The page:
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Hoffmann, R. A wiki for the life sciences where authorship matters. Nature Genetics (2008)

Dystrophin and a dystrophin-related protein in intrafusal muscle fibers, and neuromuscular and myotendinous junctions.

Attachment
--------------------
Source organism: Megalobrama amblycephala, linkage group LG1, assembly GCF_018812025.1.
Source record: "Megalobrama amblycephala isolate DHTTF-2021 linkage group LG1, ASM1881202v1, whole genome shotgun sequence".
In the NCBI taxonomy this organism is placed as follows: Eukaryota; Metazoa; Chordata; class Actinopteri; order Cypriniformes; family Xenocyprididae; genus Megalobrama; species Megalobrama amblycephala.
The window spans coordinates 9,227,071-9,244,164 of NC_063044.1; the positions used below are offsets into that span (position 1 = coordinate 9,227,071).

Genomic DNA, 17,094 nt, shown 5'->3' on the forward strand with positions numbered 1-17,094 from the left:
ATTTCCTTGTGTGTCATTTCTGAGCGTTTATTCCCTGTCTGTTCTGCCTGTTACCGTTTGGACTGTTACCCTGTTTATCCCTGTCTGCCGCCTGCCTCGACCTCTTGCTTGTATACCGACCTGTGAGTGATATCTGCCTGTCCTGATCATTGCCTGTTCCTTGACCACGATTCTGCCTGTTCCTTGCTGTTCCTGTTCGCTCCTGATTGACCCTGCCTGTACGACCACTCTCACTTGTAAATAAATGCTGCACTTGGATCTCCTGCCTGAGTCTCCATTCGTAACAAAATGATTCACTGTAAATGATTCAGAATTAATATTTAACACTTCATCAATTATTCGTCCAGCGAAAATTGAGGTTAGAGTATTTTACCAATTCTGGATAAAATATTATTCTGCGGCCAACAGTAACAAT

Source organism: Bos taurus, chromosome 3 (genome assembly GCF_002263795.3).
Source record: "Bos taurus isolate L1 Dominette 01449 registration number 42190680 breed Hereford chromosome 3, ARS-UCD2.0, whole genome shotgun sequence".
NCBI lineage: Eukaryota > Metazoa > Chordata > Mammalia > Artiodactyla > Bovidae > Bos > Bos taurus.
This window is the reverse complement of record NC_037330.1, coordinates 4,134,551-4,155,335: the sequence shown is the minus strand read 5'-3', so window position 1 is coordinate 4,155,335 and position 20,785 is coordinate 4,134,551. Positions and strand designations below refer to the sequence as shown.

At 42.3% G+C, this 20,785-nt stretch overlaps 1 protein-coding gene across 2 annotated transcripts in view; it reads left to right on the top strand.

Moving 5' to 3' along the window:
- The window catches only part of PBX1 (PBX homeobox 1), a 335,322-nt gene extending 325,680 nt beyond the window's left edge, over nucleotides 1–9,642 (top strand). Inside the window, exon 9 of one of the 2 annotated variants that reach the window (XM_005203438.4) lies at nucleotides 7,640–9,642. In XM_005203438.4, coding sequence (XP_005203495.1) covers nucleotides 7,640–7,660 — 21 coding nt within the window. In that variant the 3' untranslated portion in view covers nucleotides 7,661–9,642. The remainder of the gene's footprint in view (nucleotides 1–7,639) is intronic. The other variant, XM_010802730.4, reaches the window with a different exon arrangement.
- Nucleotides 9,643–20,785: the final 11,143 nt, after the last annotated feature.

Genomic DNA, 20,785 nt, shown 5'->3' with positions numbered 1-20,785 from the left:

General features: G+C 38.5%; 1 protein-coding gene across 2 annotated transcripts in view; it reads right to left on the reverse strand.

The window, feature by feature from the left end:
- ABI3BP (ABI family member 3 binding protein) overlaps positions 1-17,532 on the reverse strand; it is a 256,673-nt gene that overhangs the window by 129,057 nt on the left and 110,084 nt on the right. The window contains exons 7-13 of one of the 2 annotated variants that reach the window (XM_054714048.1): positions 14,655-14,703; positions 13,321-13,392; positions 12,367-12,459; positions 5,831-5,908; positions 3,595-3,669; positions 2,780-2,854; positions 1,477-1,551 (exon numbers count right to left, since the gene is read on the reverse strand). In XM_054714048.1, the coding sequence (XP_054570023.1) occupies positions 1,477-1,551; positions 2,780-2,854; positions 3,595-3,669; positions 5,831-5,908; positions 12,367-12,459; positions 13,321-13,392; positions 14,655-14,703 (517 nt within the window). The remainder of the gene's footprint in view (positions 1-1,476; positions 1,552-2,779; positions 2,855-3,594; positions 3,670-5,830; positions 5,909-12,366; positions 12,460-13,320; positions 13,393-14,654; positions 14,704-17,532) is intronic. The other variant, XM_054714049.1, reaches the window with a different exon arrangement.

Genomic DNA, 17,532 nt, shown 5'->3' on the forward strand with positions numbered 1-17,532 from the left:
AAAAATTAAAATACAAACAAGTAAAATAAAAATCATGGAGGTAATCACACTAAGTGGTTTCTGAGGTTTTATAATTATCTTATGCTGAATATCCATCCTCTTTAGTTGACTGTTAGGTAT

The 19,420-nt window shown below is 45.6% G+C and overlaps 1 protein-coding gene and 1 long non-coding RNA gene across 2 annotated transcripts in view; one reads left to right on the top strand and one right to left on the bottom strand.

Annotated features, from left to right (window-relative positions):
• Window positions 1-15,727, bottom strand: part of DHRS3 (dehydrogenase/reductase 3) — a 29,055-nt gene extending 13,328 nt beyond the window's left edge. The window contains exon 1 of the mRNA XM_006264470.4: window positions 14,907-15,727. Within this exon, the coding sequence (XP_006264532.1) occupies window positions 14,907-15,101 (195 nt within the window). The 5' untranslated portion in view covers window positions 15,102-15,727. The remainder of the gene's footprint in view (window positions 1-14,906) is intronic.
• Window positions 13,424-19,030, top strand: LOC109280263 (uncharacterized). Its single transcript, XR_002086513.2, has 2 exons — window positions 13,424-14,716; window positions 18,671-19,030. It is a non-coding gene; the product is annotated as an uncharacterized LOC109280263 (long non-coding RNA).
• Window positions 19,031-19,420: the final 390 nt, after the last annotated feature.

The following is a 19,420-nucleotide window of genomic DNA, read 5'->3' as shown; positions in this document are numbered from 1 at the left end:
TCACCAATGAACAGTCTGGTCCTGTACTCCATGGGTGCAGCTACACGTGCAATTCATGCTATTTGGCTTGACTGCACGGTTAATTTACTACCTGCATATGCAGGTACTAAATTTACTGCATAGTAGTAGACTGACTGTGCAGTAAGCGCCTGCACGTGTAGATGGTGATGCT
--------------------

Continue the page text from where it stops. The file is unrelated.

To determine whether or not and how dystrophin exists in neuromuscular junctions (NMJs) and myotendinous junctions (MTJs), we studied the mid-belly and peripheral portions of control and mdx muscles, immunohistochemically and immunoelectrophoretically, using six kinds of polyclonal antibodies, and an antibody against a dystrophin-related protein (DRP). In controls these regions and the polar region of intrafusal muscle fibers showed a rather clearer immunohistochemical dystrophin reaction than those of extrafusal muscle fibers with all antibodies used. In the muscles of mdx mice NMJs only showed a positive dystrophin reaction with the c-terminal antibody, that is, no reaction with the other five antibodies, and MTJs in mdx showed a positive reaction with the c-terminal antibody and a faint to negative reaction with the other five antibodies. In biopsied human muscles NMJs and MTJs also showed a clear reaction with all ten antibodies, i.e., six polyclonal and four monoclonal ones. Although an immunohistochemical DRP reaction was clearly seen at NMJs, only a faint or no reaction was seen on MTJs and on intrafusal muscle fibers in both mouse and human materials. Western blot analysis of control mouse muscle for dystrophin showed a clearer band for the peripheral portion, which contains many MTJs, than for the mid-belly portion. These data suggest that dystrophin really exists on MTJs, and that dystrophin and DRP exist on NMJs in mouse and human muscles.[1]


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